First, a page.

Bratislava’s real estate costs are still among the lowest in Europe but are increasing. Since it joined the European Union, Slovakia has seen a marked increase in the commute-to-work population as nearby Vienna is just 40 miles away. It is possible to buy a relatively inexpensive property in Bratislava while maintaining well-paid (by comparison) employment in Austria, and this trend is likely to increase substantially when border controls are relaxed as proposed in 2007 or 2008.

According to a May 1, 2004 article in the British newspaper The Guardian, Bratislava’s 1-bedroom older flats start at around GBP30,000, with newly-built 2-bedroom apartments priced at around GBP65,000. A 3-bedroom house in the Slovakian countryside can cost as little as GBP15,000. Read the full article here: http://www.guardian.co.uk/guardian_jobs_and_money/story/0,3605,1206897,00.html

Some recent estimates (May 2005) suggest that property values are on the increase more rapidly than previously expected, at about Euros 1,400 per square meter, with yearly advances of almost 20%. A standard one-bedroom flat in a nicer Bratislava neighborhood can be in the range of Euros 70,000, but they rarely make it to the market before being snapped up by investors. Returns on rentals can be as much as 10%.

Financing is readily available through the larger Slovak banks, who are quite eager to lend foreigners money for real estate mortgages.

It is important to consult a reputable local attorney with experience in foreign real estate transactions in order to get all necessary documentation, surveys and government registrations completed properly.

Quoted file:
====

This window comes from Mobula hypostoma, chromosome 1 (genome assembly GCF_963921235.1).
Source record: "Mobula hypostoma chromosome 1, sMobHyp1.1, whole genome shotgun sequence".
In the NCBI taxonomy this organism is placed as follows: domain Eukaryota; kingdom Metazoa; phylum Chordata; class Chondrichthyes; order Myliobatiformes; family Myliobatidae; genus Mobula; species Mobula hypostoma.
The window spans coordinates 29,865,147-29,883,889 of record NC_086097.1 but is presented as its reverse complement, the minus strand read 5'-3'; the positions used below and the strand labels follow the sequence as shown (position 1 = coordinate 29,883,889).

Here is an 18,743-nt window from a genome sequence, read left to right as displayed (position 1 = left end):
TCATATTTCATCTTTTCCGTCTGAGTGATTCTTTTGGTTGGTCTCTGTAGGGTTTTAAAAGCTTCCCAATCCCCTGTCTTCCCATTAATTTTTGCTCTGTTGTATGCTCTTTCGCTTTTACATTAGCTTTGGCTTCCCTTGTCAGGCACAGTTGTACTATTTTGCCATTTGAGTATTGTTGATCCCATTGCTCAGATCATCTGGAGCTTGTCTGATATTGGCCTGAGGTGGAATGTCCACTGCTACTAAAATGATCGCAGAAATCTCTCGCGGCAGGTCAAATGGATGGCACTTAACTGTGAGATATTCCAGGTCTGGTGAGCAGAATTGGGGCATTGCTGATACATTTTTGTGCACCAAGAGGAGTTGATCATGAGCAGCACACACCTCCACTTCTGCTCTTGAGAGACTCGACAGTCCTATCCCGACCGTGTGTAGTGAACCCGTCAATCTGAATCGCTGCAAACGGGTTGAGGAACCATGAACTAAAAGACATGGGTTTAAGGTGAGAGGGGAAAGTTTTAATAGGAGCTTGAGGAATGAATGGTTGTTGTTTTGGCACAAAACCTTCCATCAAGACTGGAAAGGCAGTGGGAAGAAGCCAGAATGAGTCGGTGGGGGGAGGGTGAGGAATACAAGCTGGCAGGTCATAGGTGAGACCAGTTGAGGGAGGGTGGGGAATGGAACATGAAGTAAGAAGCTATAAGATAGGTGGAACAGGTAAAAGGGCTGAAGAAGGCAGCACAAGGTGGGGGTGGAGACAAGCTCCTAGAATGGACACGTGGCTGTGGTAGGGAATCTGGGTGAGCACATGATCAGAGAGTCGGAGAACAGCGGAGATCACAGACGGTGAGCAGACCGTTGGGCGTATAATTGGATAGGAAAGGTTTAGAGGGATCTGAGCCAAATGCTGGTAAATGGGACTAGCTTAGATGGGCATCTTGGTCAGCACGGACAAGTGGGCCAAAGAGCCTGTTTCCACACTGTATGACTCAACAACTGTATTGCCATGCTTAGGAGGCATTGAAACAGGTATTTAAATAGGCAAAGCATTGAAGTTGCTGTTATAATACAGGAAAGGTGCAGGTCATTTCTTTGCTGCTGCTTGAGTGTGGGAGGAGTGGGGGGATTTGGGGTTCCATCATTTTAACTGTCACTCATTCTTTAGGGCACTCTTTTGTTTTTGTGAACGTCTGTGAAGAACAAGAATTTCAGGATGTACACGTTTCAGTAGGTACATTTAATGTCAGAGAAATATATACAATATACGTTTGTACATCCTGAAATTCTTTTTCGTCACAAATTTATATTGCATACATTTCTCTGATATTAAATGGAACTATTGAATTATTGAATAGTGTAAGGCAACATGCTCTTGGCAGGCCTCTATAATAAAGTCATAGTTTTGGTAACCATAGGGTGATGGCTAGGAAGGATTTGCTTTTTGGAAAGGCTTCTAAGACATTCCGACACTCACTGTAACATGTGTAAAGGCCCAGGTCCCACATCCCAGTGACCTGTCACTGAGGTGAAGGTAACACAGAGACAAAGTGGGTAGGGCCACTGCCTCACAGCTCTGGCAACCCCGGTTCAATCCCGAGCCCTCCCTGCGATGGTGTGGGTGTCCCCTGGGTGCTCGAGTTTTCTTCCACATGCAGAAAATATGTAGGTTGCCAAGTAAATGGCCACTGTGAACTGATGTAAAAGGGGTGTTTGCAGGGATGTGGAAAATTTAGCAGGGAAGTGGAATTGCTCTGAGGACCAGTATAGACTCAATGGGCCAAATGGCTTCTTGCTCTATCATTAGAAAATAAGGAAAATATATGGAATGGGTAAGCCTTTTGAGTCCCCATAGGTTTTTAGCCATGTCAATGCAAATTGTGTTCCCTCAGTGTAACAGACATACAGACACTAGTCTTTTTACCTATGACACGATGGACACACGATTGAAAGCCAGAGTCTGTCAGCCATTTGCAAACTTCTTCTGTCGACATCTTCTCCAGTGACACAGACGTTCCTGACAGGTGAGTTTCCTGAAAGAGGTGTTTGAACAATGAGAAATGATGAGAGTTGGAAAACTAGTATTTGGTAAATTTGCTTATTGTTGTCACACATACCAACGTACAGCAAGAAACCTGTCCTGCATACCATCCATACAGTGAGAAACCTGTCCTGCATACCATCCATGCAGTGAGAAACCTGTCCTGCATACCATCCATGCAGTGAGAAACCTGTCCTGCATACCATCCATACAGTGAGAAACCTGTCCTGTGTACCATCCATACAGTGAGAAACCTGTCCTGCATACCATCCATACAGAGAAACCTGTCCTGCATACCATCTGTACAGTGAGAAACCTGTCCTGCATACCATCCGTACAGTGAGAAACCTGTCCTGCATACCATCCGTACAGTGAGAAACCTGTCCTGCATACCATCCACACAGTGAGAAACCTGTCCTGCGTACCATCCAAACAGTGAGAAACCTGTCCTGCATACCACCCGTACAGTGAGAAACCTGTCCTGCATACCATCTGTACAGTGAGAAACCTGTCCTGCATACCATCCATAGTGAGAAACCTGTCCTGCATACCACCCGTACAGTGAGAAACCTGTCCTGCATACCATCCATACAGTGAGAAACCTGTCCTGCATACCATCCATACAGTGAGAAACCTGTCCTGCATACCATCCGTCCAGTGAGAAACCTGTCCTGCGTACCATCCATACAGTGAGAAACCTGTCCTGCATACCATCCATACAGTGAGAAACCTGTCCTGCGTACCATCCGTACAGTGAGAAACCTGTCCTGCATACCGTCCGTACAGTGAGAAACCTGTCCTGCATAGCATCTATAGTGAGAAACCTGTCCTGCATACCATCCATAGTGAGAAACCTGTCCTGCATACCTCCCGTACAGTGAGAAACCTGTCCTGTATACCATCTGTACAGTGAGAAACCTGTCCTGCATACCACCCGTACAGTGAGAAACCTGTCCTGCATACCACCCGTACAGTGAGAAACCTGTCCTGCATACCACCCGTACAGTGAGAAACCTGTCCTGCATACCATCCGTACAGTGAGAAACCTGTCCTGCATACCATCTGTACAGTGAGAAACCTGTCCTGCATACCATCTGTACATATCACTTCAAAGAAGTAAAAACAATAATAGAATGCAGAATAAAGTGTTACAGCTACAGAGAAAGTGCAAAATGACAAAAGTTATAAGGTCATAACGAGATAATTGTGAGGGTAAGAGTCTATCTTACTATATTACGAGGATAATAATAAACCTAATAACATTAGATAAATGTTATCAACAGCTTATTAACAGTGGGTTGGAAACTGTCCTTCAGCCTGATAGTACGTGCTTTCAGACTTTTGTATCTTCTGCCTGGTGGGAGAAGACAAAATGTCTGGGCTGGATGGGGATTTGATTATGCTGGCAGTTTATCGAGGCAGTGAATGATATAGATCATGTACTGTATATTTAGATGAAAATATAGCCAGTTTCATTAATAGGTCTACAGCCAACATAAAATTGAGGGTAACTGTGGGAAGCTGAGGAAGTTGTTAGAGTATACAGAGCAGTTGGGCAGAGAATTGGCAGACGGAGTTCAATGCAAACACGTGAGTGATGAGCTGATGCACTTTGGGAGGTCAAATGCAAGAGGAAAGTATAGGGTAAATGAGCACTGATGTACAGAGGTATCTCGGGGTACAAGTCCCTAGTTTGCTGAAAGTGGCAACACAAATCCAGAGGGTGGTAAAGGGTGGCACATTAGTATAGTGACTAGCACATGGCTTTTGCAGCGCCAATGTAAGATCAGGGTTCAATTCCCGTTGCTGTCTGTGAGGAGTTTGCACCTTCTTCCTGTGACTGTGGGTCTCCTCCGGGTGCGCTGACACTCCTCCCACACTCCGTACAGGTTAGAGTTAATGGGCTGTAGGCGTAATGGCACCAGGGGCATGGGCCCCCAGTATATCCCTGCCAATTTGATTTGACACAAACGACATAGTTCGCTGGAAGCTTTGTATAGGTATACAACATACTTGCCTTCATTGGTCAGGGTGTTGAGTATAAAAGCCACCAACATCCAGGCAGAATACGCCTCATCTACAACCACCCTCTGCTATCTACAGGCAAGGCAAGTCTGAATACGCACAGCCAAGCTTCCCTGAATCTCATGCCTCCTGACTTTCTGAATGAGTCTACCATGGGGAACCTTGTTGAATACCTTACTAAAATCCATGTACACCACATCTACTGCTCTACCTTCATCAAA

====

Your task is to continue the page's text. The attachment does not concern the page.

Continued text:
Register For Healthcare

[back to top]

QUICK LINK: Slovakia health insurance

Slovak state health facilities are not renowned for their aesthetic appeal. Standards of care and the availability of modern diagnostic equipment are generally not comparable with that found in more developed western European nations. Foreign residents may find it preferable to utilize the medical facilities in neighboring Vienna, Austria.

Healthcare is provided for free to all Slovakian nationals. Health insurance from EU member states may be used in Slovakia. It is necessary to provide form E111 upon seeking care. The specifics of what care is covered are somewhat vague, as the law states "all necessary healthcare". In any case, emergency care at state hospitals is covered under EU health insurance plans. For clarification, contact the Slovak Ministry of Health.

There are several highly qualified English-speaking physicians and dentists with private practices in Bratislava, Kosice and Banska Bystrica. The quality of care they provide is excellent by any standard.

General sanitation, sewerage and refuse collection in Bratislava is considered good overall. Tap water is fluoridated and is safe to drink. Bottled water is very popular among the local citizens as their source of drinking water. There are no particular health threats associated with living there.

Note: Persons with chronic medical conditions requiring prescription medication should keep a one to three month supply on hand.


Open A Bank Account

[back to top]

The National Bank of Slovakia was established in 1993, and has its headquarters in Bratislava. The National Bank is in charge of national monetary policy, issues Slovak currency and is the supervisory body overseeing the activities of other banks. The National Bank of Slovakia does not handle personal bank accounts, but can assist with investment questions etc. For more information, visit their website at http://www.nbs.sk/

A passport is required to establish a basic bank account. In addition, some banks may request proof of residency prior to opening an account, issuing an ATM card or providing Internet banking services. Many of the larger banks have English or German-speaking staff available to assist foreign customers.